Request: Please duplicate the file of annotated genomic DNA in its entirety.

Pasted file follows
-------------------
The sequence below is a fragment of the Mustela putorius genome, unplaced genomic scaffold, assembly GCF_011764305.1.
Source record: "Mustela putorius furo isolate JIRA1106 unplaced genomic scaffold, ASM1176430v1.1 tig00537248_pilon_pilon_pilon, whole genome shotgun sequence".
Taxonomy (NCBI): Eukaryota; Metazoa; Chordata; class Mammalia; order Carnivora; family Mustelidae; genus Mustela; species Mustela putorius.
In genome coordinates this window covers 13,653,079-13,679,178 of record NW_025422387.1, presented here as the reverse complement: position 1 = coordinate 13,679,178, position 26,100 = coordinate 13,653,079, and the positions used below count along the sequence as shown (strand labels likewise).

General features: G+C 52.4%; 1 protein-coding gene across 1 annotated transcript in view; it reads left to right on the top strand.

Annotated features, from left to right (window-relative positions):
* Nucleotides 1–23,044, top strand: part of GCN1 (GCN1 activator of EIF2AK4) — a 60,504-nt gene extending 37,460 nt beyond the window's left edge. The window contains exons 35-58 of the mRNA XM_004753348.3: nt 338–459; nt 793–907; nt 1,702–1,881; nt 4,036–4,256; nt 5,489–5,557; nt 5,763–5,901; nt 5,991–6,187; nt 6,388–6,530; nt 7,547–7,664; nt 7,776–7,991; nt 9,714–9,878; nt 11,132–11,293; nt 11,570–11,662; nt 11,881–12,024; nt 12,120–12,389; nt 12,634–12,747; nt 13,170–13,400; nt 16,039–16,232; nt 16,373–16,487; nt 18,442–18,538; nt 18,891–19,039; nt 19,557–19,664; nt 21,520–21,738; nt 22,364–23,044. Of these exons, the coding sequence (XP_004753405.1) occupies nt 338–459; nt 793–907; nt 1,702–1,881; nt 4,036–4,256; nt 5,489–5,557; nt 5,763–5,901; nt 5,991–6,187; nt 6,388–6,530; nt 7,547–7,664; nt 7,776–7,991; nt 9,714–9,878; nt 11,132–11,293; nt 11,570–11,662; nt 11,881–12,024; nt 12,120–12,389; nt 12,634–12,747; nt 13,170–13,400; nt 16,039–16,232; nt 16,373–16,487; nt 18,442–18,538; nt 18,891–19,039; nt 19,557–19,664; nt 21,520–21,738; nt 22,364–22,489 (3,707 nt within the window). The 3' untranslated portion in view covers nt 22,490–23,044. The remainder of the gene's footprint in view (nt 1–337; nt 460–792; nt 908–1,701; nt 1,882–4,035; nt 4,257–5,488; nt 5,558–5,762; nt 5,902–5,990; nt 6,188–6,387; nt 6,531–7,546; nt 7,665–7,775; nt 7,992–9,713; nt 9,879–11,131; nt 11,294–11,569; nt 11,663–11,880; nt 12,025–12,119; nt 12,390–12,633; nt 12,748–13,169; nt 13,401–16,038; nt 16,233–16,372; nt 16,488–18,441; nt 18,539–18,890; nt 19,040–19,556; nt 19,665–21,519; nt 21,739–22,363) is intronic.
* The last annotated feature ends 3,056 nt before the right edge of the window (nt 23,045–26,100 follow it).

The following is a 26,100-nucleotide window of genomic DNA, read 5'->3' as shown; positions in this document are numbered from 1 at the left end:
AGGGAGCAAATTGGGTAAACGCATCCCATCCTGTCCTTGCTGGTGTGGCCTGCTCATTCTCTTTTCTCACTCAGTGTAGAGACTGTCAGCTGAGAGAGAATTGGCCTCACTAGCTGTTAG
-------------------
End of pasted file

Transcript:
The sequence below is a fragment of the Mustela putorius genome, unplaced genomic scaffold, assembly GCF_011764305.1.
Source record: "Mustela putorius furo isolate JIRA1106 unplaced genomic scaffold, ASM1176430v1.1 tig00537248_pilon_pilon_pilon, whole genome shotgun sequence".
Taxonomy (NCBI): Eukaryota; Metazoa; Chordata; class Mammalia; order Carnivora; family Mustelidae; genus Mustela; species Mustela putorius.
In genome coordinates this window covers 13,653,079-13,679,178 of record NW_025422387.1, presented here as the reverse complement: position 1 = coordinate 13,679,178, position 26,100 = coordinate 13,653,079, and the positions used below count along the sequence as shown (strand labels likewise).

General features: G+C 52.4%; 1 protein-coding gene across 1 annotated transcript in view; it reads left to right on the top strand.

Annotated features, from left to right (window-relative positions):
* Nucleotides 1–23,044, top strand: part of GCN1 (GCN1 activator of EIF2AK4) — a 60,504-nt gene extending 37,460 nt beyond the window's left edge. The window contains exons 35-58 of the mRNA XM_004753348.3: nt 338–459; nt 793–907; nt 1,702–1,881; nt 4,036–4,256; nt 5,489–5,557; nt 5,763–5,901; nt 5,991–6,187; nt 6,388–6,530; nt 7,547–7,664; nt 7,776–7,991; nt 9,714–9,878; nt 11,132–11,293; nt 11,570–11,662; nt 11,881–12,024; nt 12,120–12,389; nt 12,634–12,747; nt 13,170–13,400; nt 16,039–16,232; nt 16,373–16,487; nt 18,442–18,538; nt 18,891–19,039; nt 19,557–19,664; nt 21,520–21,738; nt 22,364–23,044. Of these exons, the coding sequence (XP_004753405.1) occupies nt 338–459; nt 793–907; nt 1,702–1,881; nt 4,036–4,256; nt 5,489–5,557; nt 5,763–5,901; nt 5,991–6,187; nt 6,388–6,530; nt 7,547–7,664; nt 7,776–7,991; nt 9,714–9,878; nt 11,132–11,293; nt 11,570–11,662; nt 11,881–12,024; nt 12,120–12,389; nt 12,634–12,747; nt 13,170–13,400; nt 16,039–16,232; nt 16,373–16,487; nt 18,442–18,538; nt 18,891–19,039; nt 19,557–19,664; nt 21,520–21,738; nt 22,364–22,489 (3,707 nt within the window). The 3' untranslated portion in view covers nt 22,490–23,044. The remainder of the gene's footprint in view (nt 1–337; nt 460–792; nt 908–1,701; nt 1,882–4,035; nt 4,257–5,488; nt 5,558–5,762; nt 5,902–5,990; nt 6,188–6,387; nt 6,531–7,546; nt 7,665–7,775; nt 7,992–9,713; nt 9,879–11,131; nt 11,294–11,569; nt 11,663–11,880; nt 12,025–12,119; nt 12,390–12,633; nt 12,748–13,169; nt 13,401–16,038; nt 16,233–16,372; nt 16,488–18,441; nt 18,539–18,890; nt 19,040–19,556; nt 19,665–21,519; nt 21,739–22,363) is intronic.
* The last annotated feature ends 3,056 nt before the right edge of the window (nt 23,045–26,100 follow it).

The following is a 26,100-nucleotide window of genomic DNA, read 5'->3' as shown; positions in this document are numbered from 1 at the left end:
AGGGAGCAAATTGGGTAAACGCATCCCATCCTGTCCTTGCTGGTGTGGCCTGCTCATTCTCTTTTCTCACTCAGTGTAGAGACTGTCAGCTGAGAGAGAATTGGCCTCACTAGCTGTTAG